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Fashion: Why Is It Important?

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Vogue editrix Anna Wintour recently sat down as a guest on The Colbert Report, batting down The Devil Wears Prada puns and teasing Colbert about his outfit. At one point, Colbert asked Wintour why she bothered with fashion -- and if she ever just had an urge to give it all up, throw on a tracksuit and go to Long John Silver's. Leave it to Colbert to ask the poignant questions. But Wintour doesn't lack a sense of humor, and so she played along congenially before bringing the point back up: Does fashion have merit? If so, what?

Colbert's query was more than satire, as I've faced similar lines of questioning. I've felt the need to defend fashion, and my interest in it, ever since I started reading Vogue as a sophomore in high school, trying to convince peers that yes, I could still be intelligent and read fashion magazines; yes, fashion is a natural place for art, love, history and culture to mix; and yes, there were articles in there. I'm certain I'm not alone in believing fashion is much more than the clothes on a model, much as I'm certain I'm not the only one who's received skeptical responses to their interest in subject.

Over the years, I've heard a variety of criticisms. To all of you naysayers, I wish I could shut you down with a verbal smackdown like the one Meryl Streep inflicts on Anne Hathaway in The Devil Wears Prada -- bless that woman -- but I don't have deliverance of that fortitude. At least not now.

I'll start with this. Agreeably, many of the prices in the fashion world are toeing the proverbial "outrageous" line, especially when compared to, say, the cost of a fedora from Target (and I love their fedoras). I'll admit that. However, in reality, very few people in the world today can actually afford couture, and the median household income of the women's luxury magazine readership falls at roughly $63,000 -- a far cry from salaries cut out for consistent spending on esteemed fashion brands. Even if one does have the money to spend on luxury items, clothes ring up at the lowest end. There's no question. But if so few people can actually afford the clothes that are being produced, what's the point?

Allow me. In the same way that most people who admire a Picasso will never be able to buy one, the majority of people who pine for an iconic Chanel suit will never feel that wool against their skin. Nevertheless, much as one can still appreciate Picasso's pieces and his invaluable contributions to the art world as co-founder of the cubist movement, one can still look at early Chanel designs and see how themes of women's empowerment and activity were manifested in the designs. You don't have to love cubism and you don't have to love Chanel, but perhaps there should be some semblance of equal understanding and respect. See my point?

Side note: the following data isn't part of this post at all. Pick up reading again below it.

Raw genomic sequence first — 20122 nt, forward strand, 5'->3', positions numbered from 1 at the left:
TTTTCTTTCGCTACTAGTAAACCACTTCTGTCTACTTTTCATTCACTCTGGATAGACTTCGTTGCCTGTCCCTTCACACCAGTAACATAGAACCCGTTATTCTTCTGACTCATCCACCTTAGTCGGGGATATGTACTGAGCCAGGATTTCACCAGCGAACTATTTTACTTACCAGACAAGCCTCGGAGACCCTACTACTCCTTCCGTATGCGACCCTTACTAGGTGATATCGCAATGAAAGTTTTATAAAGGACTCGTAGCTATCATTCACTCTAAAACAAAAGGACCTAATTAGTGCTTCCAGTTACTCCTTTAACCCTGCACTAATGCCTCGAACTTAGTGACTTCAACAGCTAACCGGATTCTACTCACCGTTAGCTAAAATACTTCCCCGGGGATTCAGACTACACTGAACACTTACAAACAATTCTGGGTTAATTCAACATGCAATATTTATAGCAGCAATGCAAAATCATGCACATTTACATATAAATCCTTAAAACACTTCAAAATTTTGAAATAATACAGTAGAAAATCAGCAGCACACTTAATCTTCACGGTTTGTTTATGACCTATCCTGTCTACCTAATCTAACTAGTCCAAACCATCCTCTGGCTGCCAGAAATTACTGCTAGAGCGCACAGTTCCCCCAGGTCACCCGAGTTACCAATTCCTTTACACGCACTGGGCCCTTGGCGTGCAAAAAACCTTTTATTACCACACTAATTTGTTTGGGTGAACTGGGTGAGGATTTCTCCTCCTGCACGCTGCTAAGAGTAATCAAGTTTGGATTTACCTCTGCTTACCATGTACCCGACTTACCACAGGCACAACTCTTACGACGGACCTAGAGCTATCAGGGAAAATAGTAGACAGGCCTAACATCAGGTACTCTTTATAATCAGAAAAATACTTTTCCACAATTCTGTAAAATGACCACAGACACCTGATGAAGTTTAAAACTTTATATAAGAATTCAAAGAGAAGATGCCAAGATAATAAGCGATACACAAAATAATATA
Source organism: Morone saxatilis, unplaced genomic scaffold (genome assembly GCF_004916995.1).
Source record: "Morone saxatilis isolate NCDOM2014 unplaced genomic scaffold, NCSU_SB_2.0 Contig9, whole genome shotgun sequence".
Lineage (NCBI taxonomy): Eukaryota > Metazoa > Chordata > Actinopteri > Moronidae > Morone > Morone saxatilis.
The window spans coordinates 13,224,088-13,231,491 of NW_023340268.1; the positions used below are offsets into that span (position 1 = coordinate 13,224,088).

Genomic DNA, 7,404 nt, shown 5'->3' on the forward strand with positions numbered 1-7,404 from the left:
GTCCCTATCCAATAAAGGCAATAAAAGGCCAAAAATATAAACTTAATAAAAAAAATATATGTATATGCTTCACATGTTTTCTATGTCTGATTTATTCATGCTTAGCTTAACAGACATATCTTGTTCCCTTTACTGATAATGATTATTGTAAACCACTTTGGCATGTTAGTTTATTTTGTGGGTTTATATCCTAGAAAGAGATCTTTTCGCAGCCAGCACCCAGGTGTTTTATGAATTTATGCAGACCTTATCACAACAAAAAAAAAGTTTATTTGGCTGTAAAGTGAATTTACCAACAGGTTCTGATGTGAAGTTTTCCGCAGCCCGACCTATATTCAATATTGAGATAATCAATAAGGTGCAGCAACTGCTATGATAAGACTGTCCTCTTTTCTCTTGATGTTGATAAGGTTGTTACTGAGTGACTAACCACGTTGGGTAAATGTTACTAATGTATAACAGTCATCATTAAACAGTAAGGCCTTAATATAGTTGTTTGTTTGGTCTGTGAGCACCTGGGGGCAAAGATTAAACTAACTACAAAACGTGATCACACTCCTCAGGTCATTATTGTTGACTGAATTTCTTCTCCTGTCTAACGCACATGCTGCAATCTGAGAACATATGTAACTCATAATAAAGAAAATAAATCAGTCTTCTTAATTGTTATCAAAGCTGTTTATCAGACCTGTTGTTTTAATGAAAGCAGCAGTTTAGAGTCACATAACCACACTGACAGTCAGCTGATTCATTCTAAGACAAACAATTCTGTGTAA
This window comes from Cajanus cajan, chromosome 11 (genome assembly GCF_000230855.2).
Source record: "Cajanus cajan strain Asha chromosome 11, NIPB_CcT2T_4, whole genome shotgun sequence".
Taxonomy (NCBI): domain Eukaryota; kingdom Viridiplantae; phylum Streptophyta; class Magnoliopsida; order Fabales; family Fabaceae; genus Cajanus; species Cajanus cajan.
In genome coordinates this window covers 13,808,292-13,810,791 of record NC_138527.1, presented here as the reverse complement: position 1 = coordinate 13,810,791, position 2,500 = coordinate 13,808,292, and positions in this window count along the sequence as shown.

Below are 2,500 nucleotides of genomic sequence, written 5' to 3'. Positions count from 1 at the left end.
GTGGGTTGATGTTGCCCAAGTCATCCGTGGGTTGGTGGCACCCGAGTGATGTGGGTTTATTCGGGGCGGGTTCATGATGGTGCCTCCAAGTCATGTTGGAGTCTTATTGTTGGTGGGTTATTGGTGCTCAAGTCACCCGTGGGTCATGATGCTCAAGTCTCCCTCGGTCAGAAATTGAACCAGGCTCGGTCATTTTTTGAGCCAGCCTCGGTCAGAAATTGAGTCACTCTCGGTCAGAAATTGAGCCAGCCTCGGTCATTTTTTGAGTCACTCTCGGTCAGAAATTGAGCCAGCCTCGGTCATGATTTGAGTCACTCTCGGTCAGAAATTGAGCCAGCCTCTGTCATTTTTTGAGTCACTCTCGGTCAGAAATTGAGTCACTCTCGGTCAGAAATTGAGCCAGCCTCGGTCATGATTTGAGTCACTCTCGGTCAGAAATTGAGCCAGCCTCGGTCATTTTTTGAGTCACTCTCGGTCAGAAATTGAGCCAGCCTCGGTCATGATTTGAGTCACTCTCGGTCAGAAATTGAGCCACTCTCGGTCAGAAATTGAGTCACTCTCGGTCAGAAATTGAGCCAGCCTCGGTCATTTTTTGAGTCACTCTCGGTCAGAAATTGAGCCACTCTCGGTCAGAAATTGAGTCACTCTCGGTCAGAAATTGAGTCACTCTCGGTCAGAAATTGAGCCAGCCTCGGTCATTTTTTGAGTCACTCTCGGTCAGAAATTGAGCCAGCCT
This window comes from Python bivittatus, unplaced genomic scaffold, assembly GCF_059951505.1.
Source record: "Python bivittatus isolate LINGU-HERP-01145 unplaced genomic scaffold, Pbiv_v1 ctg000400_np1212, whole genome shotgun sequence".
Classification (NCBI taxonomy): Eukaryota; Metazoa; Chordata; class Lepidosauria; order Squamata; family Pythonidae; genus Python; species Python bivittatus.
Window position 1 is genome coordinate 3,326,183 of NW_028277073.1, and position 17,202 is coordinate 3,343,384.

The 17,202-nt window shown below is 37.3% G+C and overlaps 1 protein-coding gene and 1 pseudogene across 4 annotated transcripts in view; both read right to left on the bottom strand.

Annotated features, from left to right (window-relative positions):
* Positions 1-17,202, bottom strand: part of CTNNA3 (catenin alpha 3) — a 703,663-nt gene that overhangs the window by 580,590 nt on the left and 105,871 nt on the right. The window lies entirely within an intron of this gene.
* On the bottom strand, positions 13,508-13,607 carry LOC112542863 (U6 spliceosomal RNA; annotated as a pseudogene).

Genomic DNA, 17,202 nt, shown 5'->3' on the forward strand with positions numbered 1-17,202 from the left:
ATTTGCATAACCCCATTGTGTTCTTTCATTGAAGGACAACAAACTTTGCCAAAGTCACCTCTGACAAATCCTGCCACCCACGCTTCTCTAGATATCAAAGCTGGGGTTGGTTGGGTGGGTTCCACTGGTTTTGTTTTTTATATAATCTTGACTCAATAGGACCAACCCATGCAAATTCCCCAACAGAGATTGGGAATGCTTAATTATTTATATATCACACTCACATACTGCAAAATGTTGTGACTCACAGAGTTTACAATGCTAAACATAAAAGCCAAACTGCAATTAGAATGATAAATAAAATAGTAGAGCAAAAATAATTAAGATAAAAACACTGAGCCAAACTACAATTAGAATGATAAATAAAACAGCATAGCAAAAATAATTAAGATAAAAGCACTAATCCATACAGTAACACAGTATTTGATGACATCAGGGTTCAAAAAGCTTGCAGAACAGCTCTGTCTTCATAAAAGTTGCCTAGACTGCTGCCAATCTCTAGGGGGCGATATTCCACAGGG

I've decided fashion can be two things. It can be as simple as something you put on to make yourself feel beautiful, or as dynamic as something illustrative of culture, time and its transformations. As someone with previous fashion closet experience, I admit that holding a jewel-encrusted Dolce & Gabbana bodysuit, or running my hands over a pair of Charlotte Olympia mother-of-pearl Dolly shoes is an experience in and of itself -- and one mostly limited to luxurious trappings of the industry. But I would also I submit that those who take time to see past the surface of fashion -- those who understand its currents, influences, messages and history -- are able to see its merit.

Miuccia Prada, heralded designer and head of the iconic Prada fashion conglomerate, says one element of fashion is so simple it's often overlooked:

"Fashion is the first step out of poverty. You have nothing and then you put something on. It is one of the first things you do to elevate yourself. ... Why are people scandalized by spending money on clothes? Everybody is so passionate about this -- there's a resistance to fashion -- an idea that to love fashion is to be stupid. Clothes are very intimate. When you get dressed, you are making public your idea about yourself, and I think that embarrasses people."

As a society, we're taught not to judge a book by its cover, yet we often do. In this same spirit, I'd urge you not to judge fashion merely with a glance. Even if you think Wintour is an ice queen with a bias (for the record: I do not) and your only association with Prada is that the devil wears it, trust me on this one: As far as fashion goes, there's more than meets the eye.